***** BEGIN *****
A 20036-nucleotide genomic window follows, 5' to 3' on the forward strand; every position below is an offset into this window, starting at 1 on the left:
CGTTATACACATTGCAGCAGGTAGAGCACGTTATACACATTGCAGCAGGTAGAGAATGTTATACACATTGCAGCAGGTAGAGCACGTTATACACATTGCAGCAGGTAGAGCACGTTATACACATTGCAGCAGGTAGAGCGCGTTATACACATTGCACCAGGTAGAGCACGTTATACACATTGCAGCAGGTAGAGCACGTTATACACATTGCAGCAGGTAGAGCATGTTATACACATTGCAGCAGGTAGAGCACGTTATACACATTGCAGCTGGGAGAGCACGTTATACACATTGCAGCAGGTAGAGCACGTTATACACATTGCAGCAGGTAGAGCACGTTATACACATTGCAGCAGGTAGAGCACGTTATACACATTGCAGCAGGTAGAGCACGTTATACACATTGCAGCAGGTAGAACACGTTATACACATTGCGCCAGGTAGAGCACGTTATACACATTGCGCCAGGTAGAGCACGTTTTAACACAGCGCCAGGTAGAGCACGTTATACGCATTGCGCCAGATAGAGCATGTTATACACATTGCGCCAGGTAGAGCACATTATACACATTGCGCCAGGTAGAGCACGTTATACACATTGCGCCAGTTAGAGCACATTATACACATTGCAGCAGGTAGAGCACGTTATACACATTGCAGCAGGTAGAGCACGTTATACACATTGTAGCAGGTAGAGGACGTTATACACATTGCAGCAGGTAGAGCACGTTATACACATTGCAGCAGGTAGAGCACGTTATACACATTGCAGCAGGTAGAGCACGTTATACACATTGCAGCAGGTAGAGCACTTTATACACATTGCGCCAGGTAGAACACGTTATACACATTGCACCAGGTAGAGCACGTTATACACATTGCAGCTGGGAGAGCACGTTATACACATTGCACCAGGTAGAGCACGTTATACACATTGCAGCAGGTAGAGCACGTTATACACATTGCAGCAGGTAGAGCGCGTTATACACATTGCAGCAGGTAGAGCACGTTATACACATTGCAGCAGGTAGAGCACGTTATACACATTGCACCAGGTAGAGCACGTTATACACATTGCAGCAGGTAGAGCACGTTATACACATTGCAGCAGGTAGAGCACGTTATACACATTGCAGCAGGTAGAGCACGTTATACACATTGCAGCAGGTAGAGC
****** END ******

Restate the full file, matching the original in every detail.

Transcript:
A 20036-nucleotide genomic window follows, 5' to 3' on the forward strand; every position below is an offset into this window, starting at 1 on the left:
CGTTATACACATTGCAGCAGGTAGAGCACGTTATACACATTGCAGCAGGTAGAGAATGTTATACACATTGCAGCAGGTAGAGCACGTTATACACATTGCAGCAGGTAGAGCACGTTATACACATTGCAGCAGGTAGAGCGCGTTATACACATTGCACCAGGTAGAGCACGTTATACACATTGCAGCAGGTAGAGCACGTTATACACATTGCAGCAGGTAGAGCATGTTATACACATTGCAGCAGGTAGAGCACGTTATACACATTGCAGCTGGGAGAGCACGTTATACACATTGCAGCAGGTAGAGCACGTTATACACATTGCAGCAGGTAGAGCACGTTATACACATTGCAGCAGGTAGAGCACGTTATACACATTGCAGCAGGTAGAGCACGTTATACACATTGCAGCAGGTAGAACACGTTATACACATTGCGCCAGGTAGAGCACGTTATACACATTGCGCCAGGTAGAGCACGTTTTAACACAGCGCCAGGTAGAGCACGTTATACGCATTGCGCCAGATAGAGCATGTTATACACATTGCGCCAGGTAGAGCACATTATACACATTGCGCCAGGTAGAGCACGTTATACACATTGCGCCAGTTAGAGCACATTATACACATTGCAGCAGGTAGAGCACGTTATACACATTGCAGCAGGTAGAGCACGTTATACACATTGTAGCAGGTAGAGGACGTTATACACATTGCAGCAGGTAGAGCACGTTATACACATTGCAGCAGGTAGAGCACGTTATACACATTGCAGCAGGTAGAGCACGTTATACACATTGCAGCAGGTAGAGCACTTTATACACATTGCGCCAGGTAGAACACGTTATACACATTGCACCAGGTAGAGCACGTTATACACATTGCAGCTGGGAGAGCACGTTATACACATTGCACCAGGTAGAGCACGTTATACACATTGCAGCAGGTAGAGCACGTTATACACATTGCAGCAGGTAGAGCGCGTTATACACATTGCAGCAGGTAGAGCACGTTATACACATTGCAGCAGGTAGAGCACGTTATACACATTGCACCAGGTAGAGCACGTTATACACATTGCAGCAGGTAGAGCACGTTATACACATTGCAGCAGGTAGAGCACGTTATACACATTGCAGCAGGTAGAGCACGTTATACACATTGCAGCAGGTAGAGC